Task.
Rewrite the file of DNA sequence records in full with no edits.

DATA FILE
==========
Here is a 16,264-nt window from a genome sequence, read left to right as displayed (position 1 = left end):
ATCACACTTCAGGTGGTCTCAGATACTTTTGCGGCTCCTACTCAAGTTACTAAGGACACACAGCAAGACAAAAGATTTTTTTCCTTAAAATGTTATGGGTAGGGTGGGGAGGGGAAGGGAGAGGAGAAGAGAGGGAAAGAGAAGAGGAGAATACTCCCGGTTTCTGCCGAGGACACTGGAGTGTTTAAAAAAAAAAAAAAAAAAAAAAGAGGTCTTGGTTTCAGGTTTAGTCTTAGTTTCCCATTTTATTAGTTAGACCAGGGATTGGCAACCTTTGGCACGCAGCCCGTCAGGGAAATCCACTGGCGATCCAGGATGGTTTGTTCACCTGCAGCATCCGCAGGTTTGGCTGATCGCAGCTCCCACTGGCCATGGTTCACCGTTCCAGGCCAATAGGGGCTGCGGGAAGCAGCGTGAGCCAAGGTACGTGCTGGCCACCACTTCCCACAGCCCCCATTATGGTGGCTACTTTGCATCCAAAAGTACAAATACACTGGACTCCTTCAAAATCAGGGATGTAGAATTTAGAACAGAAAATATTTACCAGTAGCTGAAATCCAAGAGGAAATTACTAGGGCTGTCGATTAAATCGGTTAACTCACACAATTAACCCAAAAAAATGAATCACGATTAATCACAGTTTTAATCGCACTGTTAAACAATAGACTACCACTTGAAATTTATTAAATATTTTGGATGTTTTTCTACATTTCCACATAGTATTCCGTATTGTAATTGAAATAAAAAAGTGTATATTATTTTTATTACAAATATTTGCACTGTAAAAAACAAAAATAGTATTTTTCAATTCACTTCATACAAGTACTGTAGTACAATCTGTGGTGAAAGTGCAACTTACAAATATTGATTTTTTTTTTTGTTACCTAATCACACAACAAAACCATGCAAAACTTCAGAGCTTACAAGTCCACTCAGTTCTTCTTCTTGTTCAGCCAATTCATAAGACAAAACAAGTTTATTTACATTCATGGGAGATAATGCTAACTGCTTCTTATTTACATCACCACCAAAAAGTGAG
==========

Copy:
Here is a 16,264-nt window from a genome sequence, read left to right as displayed (position 1 = left end):
ATCACACTTCAGGTGGTCTCAGATACTTTTGCGGCTCCTACTCAAGTTACTAAGGACACACAGCAAGACAAAAGATTTTTTTCCTTAAAATGTTATGGGTAGGGTGGGGAGGGGAAGGGAGAGGAGAAGAGAGGGAAAGAGAAGAGGAGAATACTCCCGGTTTCTGCCGAGGACACTGGAGTGTTTAAAAAAAAAAAAAAAAAAAAAAGAGGTCTTGGTTTCAGGTTTAGTCTTAGTTTCCCATTTTATTAGTTAGACCAGGGATTGGCAACCTTTGGCACGCAGCCCGTCAGGGAAATCCACTGGCGATCCAGGATGGTTTGTTCACCTGCAGCATCCGCAGGTTTGGCTGATCGCAGCTCCCACTGGCCATGGTTCACCGTTCCAGGCCAATAGGGGCTGCGGGAAGCAGCGTGAGCCAAGGTACGTGCTGGCCACCACTTCCCACAGCCCCCATTATGGTGGCTACTTTGCATCCAAAAGTACAAATACACTGGACTCCTTCAAAATCAGGGATGTAGAATTTAGAACAGAAAATATTTACCAGTAGCTGAAATCCAAGAGGAAATTACTAGGGCTGTCGATTAAATCGGTTAACTCACACAATTAACCCAAAAAAATGAATCACGATTAATCACAGTTTTAATCGCACTGTTAAACAATAGACTACCACTTGAAATTTATTAAATATTTTGGATGTTTTTCTACATTTCCACATAGTATTCCGTATTGTAATTGAAATAAAAAAGTGTATATTATTTTTATTACAAATATTTGCACTGTAAAAAACAAAAATAGTATTTTTCAATTCACTTCATACAAGTACTGTAGTACAATCTGTGGTGAAAGTGCAACTTACAAATATTGATTTTTTTTTTTGTTACCTAATCACACAACAAAACCATGCAAAACTTCAGAGCTTACAAGTCCACTCAGTTCTTCTTCTTGTTCAGCCAATTCATAAGACAAAACAAGTTTATTTACATTCATGGGAGATAATGCTAACTGCTTCTTATTTACATCACCACCAAAAAGTGAG